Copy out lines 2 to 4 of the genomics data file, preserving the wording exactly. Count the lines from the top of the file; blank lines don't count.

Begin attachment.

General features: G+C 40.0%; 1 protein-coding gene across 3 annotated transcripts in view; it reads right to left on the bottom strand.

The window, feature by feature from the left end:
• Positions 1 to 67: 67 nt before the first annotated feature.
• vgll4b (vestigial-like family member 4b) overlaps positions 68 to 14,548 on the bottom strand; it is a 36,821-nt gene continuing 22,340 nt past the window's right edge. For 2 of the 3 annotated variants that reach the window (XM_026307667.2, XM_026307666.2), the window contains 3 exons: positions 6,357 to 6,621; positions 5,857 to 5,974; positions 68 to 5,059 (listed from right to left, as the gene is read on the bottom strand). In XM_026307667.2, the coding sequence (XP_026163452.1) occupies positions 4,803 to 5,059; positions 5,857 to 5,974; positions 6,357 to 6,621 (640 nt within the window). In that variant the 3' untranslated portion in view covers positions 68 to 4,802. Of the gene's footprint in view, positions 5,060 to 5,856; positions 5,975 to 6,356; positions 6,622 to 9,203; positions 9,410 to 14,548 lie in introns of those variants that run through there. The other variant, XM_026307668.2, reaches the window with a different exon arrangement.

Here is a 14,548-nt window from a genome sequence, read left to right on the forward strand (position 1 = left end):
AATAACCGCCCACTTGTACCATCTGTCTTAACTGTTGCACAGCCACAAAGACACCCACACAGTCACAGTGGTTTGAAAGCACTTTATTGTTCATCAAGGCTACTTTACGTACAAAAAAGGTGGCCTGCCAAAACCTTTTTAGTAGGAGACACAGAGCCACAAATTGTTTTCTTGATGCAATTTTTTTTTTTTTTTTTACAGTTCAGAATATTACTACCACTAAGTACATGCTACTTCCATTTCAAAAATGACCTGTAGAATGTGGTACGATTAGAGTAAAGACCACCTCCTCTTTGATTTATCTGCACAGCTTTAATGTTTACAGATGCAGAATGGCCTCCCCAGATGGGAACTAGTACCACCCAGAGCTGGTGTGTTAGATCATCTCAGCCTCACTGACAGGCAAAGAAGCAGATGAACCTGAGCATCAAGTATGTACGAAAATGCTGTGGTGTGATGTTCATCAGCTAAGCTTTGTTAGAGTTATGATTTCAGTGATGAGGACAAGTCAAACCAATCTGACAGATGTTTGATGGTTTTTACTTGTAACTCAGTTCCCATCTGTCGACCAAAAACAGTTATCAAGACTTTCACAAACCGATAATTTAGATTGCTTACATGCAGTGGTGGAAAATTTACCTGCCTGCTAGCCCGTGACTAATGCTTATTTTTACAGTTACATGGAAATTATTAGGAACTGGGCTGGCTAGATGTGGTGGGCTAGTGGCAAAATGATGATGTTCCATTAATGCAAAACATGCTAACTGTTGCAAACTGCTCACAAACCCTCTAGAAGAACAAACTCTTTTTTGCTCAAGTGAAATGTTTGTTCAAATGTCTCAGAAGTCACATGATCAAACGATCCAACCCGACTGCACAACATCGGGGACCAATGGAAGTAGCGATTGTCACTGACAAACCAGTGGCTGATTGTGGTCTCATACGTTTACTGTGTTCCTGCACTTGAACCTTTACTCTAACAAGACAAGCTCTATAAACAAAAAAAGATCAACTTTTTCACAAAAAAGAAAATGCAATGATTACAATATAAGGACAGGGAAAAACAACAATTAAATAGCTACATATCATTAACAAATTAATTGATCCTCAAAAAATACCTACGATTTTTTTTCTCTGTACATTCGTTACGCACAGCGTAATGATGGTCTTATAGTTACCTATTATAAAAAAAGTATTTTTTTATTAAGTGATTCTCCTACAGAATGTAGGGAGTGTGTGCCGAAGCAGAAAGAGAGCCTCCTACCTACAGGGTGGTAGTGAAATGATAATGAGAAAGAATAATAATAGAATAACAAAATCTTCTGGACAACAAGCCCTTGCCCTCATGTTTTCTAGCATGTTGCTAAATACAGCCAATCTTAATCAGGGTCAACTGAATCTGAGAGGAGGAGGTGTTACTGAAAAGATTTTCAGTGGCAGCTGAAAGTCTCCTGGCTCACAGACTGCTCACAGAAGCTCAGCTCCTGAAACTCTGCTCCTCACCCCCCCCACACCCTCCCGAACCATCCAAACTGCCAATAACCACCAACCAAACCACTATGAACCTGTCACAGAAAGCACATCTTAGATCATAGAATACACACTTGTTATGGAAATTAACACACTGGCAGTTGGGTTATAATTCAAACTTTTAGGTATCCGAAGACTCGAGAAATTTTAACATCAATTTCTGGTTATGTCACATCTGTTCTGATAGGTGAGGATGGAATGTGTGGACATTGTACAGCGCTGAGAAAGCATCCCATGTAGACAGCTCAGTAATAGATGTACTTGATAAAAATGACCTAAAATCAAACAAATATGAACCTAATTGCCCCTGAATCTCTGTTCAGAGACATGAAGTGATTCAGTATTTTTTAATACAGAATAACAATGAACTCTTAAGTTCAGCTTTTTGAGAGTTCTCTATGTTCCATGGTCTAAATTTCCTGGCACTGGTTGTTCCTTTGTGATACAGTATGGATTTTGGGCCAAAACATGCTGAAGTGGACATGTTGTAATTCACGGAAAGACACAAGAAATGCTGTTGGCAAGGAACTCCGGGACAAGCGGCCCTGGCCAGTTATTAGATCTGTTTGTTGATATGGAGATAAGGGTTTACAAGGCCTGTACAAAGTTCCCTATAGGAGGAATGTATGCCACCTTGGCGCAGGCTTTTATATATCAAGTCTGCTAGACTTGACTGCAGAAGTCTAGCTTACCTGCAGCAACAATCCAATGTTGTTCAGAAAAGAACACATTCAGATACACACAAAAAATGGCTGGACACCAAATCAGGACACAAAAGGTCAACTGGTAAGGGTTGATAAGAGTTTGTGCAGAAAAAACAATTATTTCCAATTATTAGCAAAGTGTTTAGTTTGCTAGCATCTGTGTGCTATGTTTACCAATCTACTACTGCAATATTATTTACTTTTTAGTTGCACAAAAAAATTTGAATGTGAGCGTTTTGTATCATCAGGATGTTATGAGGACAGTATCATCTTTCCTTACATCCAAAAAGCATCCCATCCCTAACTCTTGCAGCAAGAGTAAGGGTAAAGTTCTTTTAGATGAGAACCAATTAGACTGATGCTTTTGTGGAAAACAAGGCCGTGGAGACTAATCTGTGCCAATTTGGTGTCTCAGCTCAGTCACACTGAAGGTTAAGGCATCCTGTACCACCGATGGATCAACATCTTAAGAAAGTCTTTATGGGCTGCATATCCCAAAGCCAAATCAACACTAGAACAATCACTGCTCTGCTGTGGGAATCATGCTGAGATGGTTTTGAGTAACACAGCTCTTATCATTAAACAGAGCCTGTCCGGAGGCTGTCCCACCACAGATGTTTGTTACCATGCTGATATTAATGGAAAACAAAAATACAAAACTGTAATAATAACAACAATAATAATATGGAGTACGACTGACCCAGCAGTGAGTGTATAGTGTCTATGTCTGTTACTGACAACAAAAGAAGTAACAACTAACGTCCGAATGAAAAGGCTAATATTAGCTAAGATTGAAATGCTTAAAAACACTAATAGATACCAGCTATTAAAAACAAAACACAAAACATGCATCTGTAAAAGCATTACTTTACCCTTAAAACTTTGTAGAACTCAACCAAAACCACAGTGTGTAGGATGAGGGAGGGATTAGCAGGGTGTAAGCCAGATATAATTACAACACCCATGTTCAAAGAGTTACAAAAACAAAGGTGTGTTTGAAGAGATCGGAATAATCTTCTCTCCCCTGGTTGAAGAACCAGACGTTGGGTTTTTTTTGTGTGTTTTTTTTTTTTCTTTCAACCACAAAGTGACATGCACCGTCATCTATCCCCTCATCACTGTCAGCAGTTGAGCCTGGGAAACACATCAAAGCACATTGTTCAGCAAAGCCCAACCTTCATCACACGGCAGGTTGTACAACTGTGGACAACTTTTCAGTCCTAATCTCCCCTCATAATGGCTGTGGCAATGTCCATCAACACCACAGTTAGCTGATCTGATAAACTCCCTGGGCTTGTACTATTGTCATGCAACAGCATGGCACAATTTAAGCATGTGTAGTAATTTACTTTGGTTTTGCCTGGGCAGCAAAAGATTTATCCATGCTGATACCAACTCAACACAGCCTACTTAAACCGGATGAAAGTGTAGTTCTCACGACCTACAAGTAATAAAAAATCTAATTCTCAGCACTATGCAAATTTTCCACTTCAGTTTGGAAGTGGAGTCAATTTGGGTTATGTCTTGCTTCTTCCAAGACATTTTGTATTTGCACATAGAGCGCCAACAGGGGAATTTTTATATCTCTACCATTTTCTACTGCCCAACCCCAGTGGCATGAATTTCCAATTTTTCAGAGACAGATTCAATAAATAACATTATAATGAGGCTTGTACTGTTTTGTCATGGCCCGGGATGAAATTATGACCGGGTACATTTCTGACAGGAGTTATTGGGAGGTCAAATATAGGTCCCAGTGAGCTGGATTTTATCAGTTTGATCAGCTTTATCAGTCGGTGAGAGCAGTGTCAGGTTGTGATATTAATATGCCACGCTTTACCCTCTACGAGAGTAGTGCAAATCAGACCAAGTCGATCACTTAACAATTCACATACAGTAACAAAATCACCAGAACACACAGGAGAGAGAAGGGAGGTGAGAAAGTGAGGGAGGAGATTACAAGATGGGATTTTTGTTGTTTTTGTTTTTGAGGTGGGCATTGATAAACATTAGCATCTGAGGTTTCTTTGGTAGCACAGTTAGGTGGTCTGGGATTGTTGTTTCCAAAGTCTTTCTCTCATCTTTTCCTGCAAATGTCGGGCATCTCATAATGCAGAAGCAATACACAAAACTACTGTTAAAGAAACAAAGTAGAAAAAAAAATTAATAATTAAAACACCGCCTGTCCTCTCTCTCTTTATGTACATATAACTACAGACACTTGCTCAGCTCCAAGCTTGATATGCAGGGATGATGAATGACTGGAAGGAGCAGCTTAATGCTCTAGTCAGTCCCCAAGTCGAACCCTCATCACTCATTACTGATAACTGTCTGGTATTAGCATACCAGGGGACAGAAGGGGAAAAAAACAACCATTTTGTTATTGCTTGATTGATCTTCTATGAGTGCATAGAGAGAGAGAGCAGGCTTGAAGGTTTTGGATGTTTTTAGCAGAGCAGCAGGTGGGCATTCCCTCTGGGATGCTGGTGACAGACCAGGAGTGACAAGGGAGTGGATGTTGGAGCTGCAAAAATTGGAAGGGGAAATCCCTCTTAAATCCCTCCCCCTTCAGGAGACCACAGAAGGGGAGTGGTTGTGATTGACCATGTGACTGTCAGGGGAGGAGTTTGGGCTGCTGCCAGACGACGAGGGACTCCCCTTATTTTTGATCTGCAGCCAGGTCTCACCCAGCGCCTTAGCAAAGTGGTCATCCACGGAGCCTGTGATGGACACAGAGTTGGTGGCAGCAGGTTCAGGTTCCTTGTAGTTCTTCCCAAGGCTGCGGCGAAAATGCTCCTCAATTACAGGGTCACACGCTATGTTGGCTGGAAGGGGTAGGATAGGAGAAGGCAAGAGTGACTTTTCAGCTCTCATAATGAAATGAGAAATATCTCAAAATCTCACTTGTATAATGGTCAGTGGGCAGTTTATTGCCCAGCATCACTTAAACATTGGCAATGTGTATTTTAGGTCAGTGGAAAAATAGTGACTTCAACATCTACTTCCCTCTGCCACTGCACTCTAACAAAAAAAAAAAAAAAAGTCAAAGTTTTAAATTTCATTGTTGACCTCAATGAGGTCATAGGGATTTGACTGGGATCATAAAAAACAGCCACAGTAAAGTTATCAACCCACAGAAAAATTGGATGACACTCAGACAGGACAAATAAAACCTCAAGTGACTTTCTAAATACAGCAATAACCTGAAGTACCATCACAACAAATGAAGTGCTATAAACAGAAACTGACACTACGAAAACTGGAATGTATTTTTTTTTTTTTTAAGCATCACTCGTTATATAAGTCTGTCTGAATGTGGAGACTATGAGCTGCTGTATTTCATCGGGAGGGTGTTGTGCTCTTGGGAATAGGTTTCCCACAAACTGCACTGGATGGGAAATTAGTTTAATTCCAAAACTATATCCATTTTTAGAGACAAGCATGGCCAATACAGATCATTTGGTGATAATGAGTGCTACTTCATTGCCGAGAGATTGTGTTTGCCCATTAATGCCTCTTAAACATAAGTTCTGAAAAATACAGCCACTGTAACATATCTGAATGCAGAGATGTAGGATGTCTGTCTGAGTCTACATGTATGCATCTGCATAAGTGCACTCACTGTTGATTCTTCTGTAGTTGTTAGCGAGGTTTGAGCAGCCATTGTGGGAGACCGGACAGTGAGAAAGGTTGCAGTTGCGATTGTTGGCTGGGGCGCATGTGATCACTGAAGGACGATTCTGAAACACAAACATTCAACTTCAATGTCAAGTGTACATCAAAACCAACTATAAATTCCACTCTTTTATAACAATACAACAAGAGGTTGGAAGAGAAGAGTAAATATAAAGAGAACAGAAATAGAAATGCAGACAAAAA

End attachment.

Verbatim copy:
The window, feature by feature from the left end:
• Positions 1 to 67: 67 nt before the first annotated feature.
• vgll4b (vestigial-like family member 4b) overlaps positions 68 to 14,548 on the bottom strand; it is a 36,821-nt gene continuing 22,340 nt past the window's right edge. For 2 of the 3 annotated variants that reach the window (XM_026307667.2, XM_026307666.2), the window contains 3 exons: positions 6,357 to 6,621; positions 5,857 to 5,974; positions 68 to 5,059 (listed from right to left, as the gene is read on the bottom strand). In XM_026307667.2, the coding sequence (XP_026163452.1) occupies positions 4,803 to 5,059; positions 5,857 to 5,974; positions 6,357 to 6,621 (640 nt within the window). In that variant the 3' untranslated portion in view covers positions 68 to 4,802. Of the gene's footprint in view, positions 5,060 to 5,856; positions 5,975 to 6,356; positions 6,622 to 9,203; positions 9,410 to 14,548 lie in introns of those variants that run through there. The other variant, XM_026307668.2, reaches the window with a different exon arrangement.